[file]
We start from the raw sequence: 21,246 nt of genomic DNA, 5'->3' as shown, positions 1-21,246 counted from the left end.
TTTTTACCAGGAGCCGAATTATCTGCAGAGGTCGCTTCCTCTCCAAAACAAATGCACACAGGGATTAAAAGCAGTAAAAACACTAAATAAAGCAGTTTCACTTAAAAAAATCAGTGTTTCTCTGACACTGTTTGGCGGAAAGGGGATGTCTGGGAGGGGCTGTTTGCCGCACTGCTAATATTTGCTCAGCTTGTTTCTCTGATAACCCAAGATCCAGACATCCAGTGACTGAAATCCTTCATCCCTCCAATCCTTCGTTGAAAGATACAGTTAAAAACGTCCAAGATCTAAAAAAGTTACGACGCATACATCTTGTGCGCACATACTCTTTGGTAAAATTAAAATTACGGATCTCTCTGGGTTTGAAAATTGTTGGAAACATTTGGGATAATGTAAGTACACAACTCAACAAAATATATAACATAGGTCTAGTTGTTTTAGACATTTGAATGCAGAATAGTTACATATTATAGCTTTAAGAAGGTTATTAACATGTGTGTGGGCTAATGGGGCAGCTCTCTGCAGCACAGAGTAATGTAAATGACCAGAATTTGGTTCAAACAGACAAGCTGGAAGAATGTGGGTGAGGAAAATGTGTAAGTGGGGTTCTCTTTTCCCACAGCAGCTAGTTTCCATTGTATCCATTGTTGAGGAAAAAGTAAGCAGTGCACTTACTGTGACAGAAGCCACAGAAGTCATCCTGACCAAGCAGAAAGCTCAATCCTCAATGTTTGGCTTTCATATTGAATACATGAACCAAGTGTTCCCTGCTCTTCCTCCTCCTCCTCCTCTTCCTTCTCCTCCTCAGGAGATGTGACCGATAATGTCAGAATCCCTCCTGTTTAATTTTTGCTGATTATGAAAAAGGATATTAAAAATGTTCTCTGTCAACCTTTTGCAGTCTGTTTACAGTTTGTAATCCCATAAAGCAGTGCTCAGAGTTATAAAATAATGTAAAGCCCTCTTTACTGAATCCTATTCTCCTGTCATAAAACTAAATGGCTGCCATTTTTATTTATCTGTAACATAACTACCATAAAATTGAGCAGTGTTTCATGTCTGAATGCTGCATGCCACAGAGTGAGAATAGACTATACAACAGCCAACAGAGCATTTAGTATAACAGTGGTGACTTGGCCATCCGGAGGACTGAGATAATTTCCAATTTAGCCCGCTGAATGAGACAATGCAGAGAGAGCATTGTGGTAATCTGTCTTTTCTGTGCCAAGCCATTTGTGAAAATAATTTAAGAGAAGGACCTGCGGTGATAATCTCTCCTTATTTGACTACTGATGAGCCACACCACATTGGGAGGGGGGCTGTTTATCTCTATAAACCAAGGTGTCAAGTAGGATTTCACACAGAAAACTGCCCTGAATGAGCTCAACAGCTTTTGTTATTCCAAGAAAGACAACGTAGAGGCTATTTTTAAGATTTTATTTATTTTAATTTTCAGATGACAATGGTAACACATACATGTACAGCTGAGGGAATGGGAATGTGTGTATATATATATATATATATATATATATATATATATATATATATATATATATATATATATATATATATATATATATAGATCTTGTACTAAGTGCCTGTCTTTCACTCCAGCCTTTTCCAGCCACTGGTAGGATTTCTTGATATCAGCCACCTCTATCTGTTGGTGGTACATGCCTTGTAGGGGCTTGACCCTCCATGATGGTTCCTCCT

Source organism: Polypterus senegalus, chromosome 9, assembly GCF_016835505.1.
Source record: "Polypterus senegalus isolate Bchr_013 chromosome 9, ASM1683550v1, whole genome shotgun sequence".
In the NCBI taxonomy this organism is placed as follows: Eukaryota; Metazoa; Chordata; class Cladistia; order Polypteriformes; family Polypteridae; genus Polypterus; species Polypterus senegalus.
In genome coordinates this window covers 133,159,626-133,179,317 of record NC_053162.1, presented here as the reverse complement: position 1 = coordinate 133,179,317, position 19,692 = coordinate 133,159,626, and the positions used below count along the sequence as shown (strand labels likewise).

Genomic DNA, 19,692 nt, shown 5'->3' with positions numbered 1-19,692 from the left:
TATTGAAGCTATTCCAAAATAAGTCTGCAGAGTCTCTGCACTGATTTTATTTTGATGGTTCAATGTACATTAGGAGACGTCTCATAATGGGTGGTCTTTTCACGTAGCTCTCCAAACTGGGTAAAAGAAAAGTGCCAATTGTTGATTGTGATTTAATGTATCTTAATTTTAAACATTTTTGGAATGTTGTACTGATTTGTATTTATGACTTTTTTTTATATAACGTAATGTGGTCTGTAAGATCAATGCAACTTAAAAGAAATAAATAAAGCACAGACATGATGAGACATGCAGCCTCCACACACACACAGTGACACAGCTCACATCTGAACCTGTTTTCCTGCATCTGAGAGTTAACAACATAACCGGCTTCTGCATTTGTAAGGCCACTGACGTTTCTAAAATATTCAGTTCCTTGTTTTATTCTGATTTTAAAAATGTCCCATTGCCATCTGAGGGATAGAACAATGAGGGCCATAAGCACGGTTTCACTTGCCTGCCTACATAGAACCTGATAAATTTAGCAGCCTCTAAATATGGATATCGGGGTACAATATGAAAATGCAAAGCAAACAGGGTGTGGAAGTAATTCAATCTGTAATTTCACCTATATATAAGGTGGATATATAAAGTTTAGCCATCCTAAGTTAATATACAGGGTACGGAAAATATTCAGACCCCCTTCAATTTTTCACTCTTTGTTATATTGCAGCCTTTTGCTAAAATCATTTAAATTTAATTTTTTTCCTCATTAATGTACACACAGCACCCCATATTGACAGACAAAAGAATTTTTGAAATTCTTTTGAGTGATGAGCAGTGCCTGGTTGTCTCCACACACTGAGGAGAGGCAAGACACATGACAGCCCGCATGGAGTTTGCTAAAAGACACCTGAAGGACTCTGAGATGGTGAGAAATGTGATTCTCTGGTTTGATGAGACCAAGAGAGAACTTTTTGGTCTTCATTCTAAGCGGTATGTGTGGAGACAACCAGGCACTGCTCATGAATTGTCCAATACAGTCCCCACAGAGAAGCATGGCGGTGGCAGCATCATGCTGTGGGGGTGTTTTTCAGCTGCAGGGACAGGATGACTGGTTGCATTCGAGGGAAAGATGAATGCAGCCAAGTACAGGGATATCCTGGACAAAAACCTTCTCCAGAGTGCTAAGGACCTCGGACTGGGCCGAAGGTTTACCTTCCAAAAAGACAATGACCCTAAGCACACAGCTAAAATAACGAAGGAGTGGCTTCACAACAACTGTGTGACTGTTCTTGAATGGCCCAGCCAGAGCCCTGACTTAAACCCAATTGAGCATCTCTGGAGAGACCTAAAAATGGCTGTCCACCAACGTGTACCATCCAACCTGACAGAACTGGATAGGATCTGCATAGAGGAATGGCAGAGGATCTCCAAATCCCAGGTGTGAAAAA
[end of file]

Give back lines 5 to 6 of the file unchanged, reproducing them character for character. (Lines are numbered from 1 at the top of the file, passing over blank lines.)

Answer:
In the NCBI taxonomy this organism is placed as follows: Eukaryota; Metazoa; Chordata; class Cladistia; order Polypteriformes; family Polypteridae; genus Polypterus; species Polypterus senegalus.
In genome coordinates this window covers 133,159,626-133,179,317 of record NC_053162.1, presented here as the reverse complement: position 1 = coordinate 133,179,317, position 19,692 = coordinate 133,159,626, and the positions used below count along the sequence as shown (strand labels likewise).